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GP Week : Issue 204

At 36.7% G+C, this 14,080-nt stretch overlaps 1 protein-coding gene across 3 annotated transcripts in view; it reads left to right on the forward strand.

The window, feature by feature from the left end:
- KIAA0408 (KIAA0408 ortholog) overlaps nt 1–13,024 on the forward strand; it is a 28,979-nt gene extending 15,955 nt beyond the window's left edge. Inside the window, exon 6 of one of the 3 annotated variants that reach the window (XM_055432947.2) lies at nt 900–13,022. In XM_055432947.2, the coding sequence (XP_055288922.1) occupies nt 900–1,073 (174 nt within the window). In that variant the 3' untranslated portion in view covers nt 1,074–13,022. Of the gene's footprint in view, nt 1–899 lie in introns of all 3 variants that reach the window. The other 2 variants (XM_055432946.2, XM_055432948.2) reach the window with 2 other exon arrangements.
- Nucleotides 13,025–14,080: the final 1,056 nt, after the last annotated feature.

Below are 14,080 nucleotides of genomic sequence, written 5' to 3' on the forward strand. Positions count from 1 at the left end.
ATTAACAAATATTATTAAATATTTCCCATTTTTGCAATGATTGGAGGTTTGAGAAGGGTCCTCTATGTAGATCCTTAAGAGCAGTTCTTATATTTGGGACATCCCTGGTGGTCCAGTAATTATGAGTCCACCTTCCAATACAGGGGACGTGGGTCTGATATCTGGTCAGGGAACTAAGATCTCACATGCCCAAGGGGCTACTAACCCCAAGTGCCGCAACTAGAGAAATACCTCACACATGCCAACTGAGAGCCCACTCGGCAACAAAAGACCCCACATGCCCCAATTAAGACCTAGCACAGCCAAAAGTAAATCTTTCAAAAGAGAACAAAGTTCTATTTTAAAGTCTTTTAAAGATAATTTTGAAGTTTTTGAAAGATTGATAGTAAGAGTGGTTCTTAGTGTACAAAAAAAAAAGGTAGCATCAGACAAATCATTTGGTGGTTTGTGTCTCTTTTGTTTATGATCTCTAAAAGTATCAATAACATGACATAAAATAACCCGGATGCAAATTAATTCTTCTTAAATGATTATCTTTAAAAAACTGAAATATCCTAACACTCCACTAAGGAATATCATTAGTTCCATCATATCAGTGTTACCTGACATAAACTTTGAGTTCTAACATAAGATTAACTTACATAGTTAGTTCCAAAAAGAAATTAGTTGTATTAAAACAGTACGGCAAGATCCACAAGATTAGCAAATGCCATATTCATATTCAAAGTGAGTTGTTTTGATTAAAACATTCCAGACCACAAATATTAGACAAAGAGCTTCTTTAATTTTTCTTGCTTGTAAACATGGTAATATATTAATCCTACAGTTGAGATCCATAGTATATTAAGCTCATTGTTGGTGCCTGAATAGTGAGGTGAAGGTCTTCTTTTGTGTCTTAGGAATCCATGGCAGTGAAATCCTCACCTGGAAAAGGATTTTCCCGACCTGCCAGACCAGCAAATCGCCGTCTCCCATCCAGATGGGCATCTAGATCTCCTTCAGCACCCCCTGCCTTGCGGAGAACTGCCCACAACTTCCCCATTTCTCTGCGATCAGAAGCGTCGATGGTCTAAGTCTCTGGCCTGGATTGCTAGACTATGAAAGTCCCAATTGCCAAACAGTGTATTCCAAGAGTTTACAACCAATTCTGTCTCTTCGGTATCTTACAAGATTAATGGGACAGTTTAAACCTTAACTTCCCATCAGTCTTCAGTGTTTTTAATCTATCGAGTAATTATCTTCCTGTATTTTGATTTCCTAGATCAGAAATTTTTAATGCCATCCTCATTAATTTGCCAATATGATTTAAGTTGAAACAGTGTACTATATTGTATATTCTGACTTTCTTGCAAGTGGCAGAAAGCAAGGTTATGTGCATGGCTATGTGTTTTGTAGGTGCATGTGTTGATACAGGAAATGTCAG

23 GPWEEK.com // 23 GPWEEK.com // PARTNERS: Bike racing’s last Golden Age covered the late 1980s and early 1990s. A panoply of stars – Lawson, Gardner, Rainey, schwantz and a supporting cast of now-and-then men like sarron – battled on wayward 500cc two-strokes with a razor-thin power- band and a mean streak half-a-mile wide. The great thing was, in the words of Rainey, “when you got to a circuit you didn’t know in advance who was going to win”. Optimists believe we have begun a new Golden Age. A series of increasingly fine 2014 races reinforces this belief.The last of them, at Catalunya last week, was a humdinger: the world’s four best riders engaged hand-to-hand almost throughout and culminating in a last-lap bump- and-grind more reminiscent of Moto3. Breathtaking. But did we know in advance who was going to win? Fair play to Marquez’s rivals, who really ran him ragged at Montmelo. Especially to Rossi, who inherited a very close second place, outranking increasingly nonplussed team-mate Lorenzo. And especially to Pedrosa, belying his tame reputation with a fierce last lap attack.Though it was not surprising when he came off second best. Because there was always the feeling, in spite of the drama. We knew in advance who was going to win. Off to Assen next Saturday: the so-called Cathedral of Bike Racing – though some of us preferred the term University, before they emasculated all but the final section of the old flowing master-class back in 2006, downgrading it to theTechnical College. (Call me a sentimental old fool, if you like, but I am thrilled that one of my very few racing artefacts is a framed square of the old Assen asphalt, preserved in resin.) Assen still has teeth, and showed them last year to Marquez, who raced to second with foot and finger fractures after a slammer at the feared Ramshoek corner – one of the old ones still left unchanged. Lorenzo also suffered one of the old section’s trademark falls – at high speed after touching a wet patch ¬– and raced barely a day after getting his collarbone pinned.The winner was none other than Rossi, his last of 80 class victories to date, and his only one for the last three years. Tension is high as the season gets into the middle of three stages; with Marquez looking for a classic eighth win in a row ... which will see him surpass Rossi’s 2002 seven, and join the company of greats including Mick Doohan (10), John Surtees (11) and Mike Hailwood (12), though still some way short of Agostini’s 20, on the utterly dominant MV Agusta in 1968 and 1969 ... you certainly knew who was going to win back then. The same feeling now is hard to eradicate, but Marquez’s run clearly can’t go on forever. Or can it? It’s a question that means, whether truly golden or not, the 2014 season is already looking like a classic. GOLDEN AGE – OR JUST GOLD STAR? OPINION OPINION MotoGP MICHAEL SCOTT